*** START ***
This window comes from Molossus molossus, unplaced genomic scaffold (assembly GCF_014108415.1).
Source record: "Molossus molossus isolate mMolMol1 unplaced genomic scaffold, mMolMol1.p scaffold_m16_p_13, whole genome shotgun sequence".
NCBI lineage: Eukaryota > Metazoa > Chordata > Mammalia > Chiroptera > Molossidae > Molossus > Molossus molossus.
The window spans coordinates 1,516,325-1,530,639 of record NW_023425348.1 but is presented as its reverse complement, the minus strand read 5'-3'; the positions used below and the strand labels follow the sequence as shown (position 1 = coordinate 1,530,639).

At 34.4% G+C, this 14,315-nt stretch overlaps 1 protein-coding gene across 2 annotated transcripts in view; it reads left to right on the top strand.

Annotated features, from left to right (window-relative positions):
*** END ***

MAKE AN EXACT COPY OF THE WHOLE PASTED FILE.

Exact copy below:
This window comes from Molossus molossus, unplaced genomic scaffold (assembly GCF_014108415.1).
Source record: "Molossus molossus isolate mMolMol1 unplaced genomic scaffold, mMolMol1.p scaffold_m16_p_13, whole genome shotgun sequence".
NCBI lineage: Eukaryota > Metazoa > Chordata > Mammalia > Chiroptera > Molossidae > Molossus > Molossus molossus.
The window spans coordinates 1,516,325-1,530,639 of record NW_023425348.1 but is presented as its reverse complement, the minus strand read 5'-3'; the positions used below and the strand labels follow the sequence as shown (position 1 = coordinate 1,530,639).

At 34.4% G+C, this 14,315-nt stretch overlaps 1 protein-coding gene across 2 annotated transcripts in view; it reads left to right on the top strand.

Annotated features, from left to right (window-relative positions):